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James Hyerczyk
Facebook

Last Thursday’s “gap and go” sell-off in Facebook was ugly for long investors but it should only serve as a reminder of what could happen to any stock at any time, not just this social media giant. Furthermore, it should not be used as an indicator “of things to come” for the FANG stocks or the entire technology sector.

Sure, it could happen in other technology stocks because investors are loaded up on the long side in these stocks because for years, they have been the best game in town. So far this year, the tech-based NASDAQ Composite is up 12.1%, while the benchmark S&P 500 is up 5.4% and the blue-chip Dow Jones Industrial Average has posted a 3.0% gain.

Every time a revenue and earnings report is posted, investors run the risk that a company will miss on both sides, triggering a mass exit from the stock on profit-taking. Yes, profit-taking, not fresh short selling. That’s why savvy investors diversify their holdings.

Investors in a bull market are constantly looking for value. Some see higher prices in the future and decide to buy now in anticipation of higher prices. Some play for value and prefer to buy dips. With Facebook, investors perceived the stock as overvalued based on future growth projections so they took a little off the top.

The size of the sell-off was obviously a headlines grabber, but you have to look at who was behind the selling. It wasn’t mom and pop investors, nor was it all mutual fund sellers. They may have booked profits when the bad news came out, but the majority of the selling took place during the over hours market and it was primarily dominated by the over-weighted hedge funds.

According to a recent survey by Goldman Sachs, more than 10 percent of hedge funds counted Facebook as a top 10 holding.

The hedge funds were in massive long positions based on first-quarter regulatory filings. This was in contrast to the mutual funds, which have reportedly been trimming their positions in so-called FANG stocks since late 2016, the Goldman report said on Thursday.

In other words, the mutual funds were hit less-hard from the Facebook debacle than the highly speculative hedge funds.


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Contagion Effect?

Firstly, let’s look at the weightings of the FAANG stocks – Facebook, Amazon, Apple, Netflix and Google (Alphabet) – in the NASDAQ Composite Index. Facebook is weighted 4.983 percent, Amazon 10.475 percent, Apple is 11.151 percent, Netflix is 1.834 percent and Google (Alphabet) is 5.134 percent.

It may be top-weighted in Amazon and Apple, but the others seem to be fine. A sell-off equal to Facebook’s move will, therefore, have a greater effect on the index then Thursday’s move in the social media giant. So the 1.06% loss in the index last week was relatively small when compared to, for example, the steep break in February.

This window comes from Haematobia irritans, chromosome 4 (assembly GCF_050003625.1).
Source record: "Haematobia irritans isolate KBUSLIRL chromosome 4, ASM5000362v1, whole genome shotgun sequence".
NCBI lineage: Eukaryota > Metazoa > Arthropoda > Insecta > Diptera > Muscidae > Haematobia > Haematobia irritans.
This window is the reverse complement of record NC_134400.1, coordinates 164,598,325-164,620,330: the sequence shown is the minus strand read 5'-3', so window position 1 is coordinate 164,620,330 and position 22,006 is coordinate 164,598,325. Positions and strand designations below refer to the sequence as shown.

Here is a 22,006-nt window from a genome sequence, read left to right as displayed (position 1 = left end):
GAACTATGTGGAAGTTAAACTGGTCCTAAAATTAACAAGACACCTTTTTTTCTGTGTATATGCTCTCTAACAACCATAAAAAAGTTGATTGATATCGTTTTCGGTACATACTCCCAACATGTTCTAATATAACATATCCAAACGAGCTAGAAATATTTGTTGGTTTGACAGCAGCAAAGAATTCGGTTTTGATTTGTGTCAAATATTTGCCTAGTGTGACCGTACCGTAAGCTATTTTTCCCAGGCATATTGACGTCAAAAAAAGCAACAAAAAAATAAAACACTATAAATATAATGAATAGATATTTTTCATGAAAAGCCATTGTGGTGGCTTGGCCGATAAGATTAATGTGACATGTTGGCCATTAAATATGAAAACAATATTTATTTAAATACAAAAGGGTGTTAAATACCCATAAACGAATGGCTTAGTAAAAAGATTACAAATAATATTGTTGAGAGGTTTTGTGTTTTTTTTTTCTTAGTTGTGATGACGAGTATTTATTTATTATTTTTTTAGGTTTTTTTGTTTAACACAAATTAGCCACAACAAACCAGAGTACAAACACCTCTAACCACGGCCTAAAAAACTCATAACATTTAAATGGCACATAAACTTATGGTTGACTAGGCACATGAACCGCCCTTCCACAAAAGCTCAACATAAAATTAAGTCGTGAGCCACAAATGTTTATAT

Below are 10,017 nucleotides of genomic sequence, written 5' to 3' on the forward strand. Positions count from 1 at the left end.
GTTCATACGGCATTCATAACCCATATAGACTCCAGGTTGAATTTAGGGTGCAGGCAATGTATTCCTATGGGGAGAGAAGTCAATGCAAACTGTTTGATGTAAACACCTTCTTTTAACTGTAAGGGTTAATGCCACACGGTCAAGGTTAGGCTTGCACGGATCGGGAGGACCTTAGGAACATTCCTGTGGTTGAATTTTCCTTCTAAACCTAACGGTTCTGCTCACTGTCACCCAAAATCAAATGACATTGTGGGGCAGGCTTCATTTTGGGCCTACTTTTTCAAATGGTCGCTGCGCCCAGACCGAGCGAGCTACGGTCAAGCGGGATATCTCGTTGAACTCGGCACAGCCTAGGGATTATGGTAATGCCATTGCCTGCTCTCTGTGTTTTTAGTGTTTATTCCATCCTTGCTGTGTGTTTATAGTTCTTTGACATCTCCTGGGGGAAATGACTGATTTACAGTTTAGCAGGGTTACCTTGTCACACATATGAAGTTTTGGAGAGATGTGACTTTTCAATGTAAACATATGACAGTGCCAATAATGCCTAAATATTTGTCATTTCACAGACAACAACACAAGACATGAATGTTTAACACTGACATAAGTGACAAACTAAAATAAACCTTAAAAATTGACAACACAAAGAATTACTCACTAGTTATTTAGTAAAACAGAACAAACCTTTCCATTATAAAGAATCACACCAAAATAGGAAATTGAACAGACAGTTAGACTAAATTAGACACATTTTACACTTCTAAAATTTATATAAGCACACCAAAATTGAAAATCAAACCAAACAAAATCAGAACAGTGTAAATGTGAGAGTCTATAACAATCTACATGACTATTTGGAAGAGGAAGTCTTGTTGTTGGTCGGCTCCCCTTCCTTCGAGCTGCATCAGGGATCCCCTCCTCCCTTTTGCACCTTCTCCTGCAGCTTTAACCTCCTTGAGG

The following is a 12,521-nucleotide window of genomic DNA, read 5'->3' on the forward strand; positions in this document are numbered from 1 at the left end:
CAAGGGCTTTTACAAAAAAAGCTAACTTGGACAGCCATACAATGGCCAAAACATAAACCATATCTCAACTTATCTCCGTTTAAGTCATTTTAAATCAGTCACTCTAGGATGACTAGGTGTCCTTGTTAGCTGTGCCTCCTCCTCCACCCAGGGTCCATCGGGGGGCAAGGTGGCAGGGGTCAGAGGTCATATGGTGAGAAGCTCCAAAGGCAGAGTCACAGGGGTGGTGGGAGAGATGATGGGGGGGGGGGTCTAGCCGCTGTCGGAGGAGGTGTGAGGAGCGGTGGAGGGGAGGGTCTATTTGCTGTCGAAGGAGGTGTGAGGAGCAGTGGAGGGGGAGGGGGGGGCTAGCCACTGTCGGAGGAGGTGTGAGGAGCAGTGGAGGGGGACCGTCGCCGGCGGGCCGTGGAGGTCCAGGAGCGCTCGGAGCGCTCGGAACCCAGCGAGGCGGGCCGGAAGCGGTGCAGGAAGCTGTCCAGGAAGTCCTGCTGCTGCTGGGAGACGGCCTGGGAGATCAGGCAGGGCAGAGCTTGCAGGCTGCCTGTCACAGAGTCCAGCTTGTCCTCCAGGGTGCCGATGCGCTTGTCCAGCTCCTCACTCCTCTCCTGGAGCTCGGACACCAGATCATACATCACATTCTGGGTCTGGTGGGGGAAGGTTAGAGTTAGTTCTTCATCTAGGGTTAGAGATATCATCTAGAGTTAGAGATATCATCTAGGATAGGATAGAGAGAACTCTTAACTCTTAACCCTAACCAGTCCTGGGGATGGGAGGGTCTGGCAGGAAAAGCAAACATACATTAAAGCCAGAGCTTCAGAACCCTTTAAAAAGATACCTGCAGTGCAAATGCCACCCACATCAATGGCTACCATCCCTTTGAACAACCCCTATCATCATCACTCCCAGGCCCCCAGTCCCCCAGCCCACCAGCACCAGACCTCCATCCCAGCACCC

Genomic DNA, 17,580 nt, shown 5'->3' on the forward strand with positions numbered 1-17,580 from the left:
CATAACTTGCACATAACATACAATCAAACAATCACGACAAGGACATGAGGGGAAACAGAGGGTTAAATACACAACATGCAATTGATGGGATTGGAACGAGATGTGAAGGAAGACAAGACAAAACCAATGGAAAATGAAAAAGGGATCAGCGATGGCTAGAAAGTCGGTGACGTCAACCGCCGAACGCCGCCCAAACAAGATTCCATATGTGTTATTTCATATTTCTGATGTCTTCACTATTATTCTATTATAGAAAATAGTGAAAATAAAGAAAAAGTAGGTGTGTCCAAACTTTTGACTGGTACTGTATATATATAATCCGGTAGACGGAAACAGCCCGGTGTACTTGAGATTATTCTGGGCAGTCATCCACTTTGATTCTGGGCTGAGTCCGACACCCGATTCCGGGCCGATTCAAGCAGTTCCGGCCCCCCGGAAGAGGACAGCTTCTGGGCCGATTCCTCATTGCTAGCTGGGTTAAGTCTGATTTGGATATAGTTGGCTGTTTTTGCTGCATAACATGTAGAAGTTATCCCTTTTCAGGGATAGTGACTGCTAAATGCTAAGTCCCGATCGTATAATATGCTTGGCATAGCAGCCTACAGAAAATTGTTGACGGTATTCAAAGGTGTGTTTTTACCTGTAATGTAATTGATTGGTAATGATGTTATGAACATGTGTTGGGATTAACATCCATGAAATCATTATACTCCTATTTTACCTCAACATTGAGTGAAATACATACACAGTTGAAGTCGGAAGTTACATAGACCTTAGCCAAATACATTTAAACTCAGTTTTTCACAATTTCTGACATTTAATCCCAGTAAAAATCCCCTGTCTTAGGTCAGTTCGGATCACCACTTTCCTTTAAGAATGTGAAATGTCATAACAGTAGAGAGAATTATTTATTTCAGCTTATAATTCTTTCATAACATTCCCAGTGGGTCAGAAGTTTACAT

Secondly, analysts are now saying that Amazon is beginning to decouple from the FAANGs. Remember that Amazon released earnings the day after Facebook. Although they were mixed, the stock still rose so there goes the contagion argument.

It looks like the contagion argument may be valid for Facebook and Twitter since both sold off sharply last week and they are both social media companies. However, given the history of the social media sub-sector (see AOL and Myspace), this can be a volatile group of stocks. It is truly an “only the strong survive” industry.

In conclusion, I have to say that based on the second-quarter earnings results, the technology sector is fine and should before well the rest of the year even with the “blip” on the chart from Facebook. As of Friday, earnings from more than half of the companies in the S&P 500 Index have reported, and so far 88% beat on earnings while 74% had better-than-expected revenue. Furthermore, technology stocks continue to look good, with 35 of 36 companies beating on the bottom line.

So when it comes to assessing the value of an entire sector, try not to get caught up in the headlines about how money was lost, and the historical size of the crash, keep an eye on the entire sector. Furthermore, if money leaves Facebook, a social media company, it may flow into other stocks in the sector including Microsoft, Apple, Netflix or Amazon.

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